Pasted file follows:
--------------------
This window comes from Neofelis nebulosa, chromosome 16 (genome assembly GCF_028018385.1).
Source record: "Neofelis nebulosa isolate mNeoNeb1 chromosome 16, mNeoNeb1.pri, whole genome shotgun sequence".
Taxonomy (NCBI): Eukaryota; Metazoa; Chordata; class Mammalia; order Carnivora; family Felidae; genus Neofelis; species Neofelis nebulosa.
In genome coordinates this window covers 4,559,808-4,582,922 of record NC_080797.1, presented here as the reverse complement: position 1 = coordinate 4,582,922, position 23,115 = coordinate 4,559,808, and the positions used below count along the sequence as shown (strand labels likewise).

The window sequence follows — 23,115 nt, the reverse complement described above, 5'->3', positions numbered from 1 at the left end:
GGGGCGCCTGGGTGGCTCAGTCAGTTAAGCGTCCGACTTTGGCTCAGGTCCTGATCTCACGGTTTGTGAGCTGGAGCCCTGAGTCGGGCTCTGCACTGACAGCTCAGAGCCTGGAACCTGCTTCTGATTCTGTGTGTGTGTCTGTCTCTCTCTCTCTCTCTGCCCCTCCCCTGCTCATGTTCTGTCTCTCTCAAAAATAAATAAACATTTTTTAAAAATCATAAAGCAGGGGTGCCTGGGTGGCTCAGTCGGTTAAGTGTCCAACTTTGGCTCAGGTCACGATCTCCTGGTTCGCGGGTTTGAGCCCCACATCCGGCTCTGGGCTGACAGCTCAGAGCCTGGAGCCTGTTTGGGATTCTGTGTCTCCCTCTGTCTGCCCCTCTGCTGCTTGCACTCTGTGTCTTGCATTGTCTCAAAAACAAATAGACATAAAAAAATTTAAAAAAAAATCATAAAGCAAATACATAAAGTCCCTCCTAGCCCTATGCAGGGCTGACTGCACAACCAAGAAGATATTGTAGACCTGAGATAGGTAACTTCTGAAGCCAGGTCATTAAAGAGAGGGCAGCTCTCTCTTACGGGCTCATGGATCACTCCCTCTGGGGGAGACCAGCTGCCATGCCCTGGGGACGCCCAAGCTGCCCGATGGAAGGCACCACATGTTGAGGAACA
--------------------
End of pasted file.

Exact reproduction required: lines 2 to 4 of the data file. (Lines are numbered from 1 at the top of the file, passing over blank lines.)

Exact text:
Source record: "Neofelis nebulosa isolate mNeoNeb1 chromosome 16, mNeoNeb1.pri, whole genome shotgun sequence".
Taxonomy (NCBI): Eukaryota; Metazoa; Chordata; class Mammalia; order Carnivora; family Felidae; genus Neofelis; species Neofelis nebulosa.
In genome coordinates this window covers 4,559,808-4,582,922 of record NC_080797.1, presented here as the reverse complement: position 1 = coordinate 4,582,922, position 23,115 = coordinate 4,559,808, and the positions used below count along the sequence as shown (strand labels likewise).